Pipevine Swallowtails frequent a variety of flowers in desert and foothills as well as verbenas and lantanas in city gardens. Often, they are one of the first butterflies seen on summer mornings, wither in flight or basking with wings open to the sun’s warmth. On hot days, adults visit puddles and damp spots.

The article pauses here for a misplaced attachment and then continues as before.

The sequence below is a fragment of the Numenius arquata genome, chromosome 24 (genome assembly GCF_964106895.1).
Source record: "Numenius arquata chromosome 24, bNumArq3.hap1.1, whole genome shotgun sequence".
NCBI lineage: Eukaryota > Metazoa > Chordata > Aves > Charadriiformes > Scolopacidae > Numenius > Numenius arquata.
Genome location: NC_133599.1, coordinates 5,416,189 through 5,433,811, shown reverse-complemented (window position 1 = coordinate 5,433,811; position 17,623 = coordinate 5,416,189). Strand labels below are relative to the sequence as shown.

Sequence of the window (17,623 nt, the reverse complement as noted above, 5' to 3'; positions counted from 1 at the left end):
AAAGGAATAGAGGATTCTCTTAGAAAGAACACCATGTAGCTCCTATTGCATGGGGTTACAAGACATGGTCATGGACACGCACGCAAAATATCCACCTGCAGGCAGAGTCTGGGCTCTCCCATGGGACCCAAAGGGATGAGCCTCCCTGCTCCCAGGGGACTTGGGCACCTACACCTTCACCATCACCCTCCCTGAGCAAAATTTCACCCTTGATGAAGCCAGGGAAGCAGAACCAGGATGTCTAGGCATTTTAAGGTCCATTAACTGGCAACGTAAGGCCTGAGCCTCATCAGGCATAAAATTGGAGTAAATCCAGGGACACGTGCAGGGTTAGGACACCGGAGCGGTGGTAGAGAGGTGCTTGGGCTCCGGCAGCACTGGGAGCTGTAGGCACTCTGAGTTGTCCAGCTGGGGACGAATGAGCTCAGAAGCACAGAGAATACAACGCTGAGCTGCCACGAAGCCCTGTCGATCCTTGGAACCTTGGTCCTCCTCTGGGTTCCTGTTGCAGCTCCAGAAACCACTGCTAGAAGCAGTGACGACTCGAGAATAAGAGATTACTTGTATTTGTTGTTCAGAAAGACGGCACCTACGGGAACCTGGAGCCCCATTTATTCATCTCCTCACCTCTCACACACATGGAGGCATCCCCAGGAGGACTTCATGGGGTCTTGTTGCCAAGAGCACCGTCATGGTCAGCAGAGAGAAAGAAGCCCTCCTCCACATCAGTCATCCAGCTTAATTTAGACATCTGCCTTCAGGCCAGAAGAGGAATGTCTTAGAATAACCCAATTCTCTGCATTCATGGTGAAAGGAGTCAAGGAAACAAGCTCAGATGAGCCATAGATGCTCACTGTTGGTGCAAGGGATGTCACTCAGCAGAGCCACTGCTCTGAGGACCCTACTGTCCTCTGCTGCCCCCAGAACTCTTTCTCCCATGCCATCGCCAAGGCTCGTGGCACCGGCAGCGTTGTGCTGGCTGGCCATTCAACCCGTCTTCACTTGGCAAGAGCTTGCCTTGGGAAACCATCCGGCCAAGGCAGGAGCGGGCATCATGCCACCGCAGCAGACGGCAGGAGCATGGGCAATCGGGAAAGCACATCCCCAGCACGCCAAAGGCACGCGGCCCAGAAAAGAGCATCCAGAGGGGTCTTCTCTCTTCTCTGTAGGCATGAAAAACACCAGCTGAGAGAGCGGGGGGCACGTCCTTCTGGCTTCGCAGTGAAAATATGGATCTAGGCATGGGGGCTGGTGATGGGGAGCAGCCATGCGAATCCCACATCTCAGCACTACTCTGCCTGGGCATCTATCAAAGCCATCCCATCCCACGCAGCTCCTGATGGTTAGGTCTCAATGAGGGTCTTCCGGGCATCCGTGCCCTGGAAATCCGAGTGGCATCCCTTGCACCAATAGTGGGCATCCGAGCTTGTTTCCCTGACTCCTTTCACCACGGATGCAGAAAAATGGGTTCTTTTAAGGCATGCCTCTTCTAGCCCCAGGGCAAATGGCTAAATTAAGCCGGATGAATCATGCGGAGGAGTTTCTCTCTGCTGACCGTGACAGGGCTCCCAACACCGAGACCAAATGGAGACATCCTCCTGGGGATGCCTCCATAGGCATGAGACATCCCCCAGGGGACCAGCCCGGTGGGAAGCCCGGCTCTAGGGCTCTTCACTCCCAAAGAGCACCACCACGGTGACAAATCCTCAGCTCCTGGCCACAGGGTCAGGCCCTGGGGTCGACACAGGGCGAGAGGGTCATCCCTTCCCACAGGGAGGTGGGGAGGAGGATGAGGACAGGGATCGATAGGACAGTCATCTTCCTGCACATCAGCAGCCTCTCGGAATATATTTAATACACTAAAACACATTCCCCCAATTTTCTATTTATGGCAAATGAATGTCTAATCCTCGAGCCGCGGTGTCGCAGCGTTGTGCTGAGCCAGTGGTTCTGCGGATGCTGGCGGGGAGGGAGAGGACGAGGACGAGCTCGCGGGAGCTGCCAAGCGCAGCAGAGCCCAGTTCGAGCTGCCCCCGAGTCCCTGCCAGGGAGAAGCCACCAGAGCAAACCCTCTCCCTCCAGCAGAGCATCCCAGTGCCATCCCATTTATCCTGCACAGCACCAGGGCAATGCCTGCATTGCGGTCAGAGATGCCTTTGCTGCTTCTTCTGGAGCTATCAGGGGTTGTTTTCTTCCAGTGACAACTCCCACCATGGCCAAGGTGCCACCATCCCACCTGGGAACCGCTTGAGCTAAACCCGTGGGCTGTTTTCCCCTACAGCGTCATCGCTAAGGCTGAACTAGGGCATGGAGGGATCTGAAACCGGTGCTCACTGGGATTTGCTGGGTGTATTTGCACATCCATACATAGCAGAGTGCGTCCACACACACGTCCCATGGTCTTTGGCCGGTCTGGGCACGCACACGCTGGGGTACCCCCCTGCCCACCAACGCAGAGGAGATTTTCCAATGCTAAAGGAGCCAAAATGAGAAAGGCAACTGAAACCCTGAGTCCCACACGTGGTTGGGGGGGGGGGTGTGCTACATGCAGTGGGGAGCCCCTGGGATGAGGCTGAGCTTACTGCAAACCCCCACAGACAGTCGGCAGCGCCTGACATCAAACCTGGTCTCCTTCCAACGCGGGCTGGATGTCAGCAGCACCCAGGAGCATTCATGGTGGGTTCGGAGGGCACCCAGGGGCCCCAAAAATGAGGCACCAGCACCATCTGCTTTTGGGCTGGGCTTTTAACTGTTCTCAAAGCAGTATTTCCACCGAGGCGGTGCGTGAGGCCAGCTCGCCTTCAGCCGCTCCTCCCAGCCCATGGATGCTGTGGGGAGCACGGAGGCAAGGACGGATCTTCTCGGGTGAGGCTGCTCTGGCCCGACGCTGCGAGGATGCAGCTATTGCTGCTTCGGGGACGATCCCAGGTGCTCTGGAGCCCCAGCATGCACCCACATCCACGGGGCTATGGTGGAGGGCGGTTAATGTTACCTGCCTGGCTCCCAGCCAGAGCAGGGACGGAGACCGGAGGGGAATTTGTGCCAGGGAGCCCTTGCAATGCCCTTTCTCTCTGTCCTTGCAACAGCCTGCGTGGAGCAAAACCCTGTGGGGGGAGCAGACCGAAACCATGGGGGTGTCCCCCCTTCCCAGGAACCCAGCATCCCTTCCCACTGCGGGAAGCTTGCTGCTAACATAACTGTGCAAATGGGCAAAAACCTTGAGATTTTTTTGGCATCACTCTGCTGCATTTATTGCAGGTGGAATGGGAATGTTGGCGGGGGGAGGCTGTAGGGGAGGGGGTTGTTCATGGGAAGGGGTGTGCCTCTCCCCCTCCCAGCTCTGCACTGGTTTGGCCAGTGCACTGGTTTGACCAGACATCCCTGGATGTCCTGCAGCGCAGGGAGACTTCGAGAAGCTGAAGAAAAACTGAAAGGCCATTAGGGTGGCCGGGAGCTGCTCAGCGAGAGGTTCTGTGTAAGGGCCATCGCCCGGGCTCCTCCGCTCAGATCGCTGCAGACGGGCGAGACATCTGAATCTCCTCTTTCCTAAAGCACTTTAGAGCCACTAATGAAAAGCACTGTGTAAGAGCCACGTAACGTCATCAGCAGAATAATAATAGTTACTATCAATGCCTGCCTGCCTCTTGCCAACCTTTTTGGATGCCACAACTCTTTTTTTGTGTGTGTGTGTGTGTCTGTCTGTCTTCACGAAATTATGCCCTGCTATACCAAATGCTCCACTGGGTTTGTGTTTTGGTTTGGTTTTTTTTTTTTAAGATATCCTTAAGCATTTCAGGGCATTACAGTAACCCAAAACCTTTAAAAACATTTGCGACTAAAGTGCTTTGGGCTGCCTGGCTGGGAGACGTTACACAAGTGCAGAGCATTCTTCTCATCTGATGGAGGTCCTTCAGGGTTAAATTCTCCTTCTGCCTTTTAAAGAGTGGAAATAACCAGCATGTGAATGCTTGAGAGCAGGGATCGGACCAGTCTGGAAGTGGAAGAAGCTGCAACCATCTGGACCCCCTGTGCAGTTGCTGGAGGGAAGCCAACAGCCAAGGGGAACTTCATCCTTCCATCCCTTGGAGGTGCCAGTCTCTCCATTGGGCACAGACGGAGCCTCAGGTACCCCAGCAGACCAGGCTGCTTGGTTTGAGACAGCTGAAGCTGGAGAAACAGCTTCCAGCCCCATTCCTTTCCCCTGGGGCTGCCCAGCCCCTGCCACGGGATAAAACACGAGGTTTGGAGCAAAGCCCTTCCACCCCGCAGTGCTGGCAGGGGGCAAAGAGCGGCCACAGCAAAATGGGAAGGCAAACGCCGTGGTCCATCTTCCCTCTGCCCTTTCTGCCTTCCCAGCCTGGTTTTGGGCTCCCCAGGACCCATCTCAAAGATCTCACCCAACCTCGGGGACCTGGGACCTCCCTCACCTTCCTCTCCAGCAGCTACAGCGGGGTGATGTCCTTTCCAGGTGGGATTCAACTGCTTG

Their ornate, reddish larvae feed avidly on pipevine leaves, ingesting aristolochic acids that make them and their adults unpalatable. Several other species, such as the red-spotted purple, mimic the appearance of poisonous pipevine adults to avoid being eaten. Species distasteful to birds and other predators often are brightly colored to advertise that they are poisonous.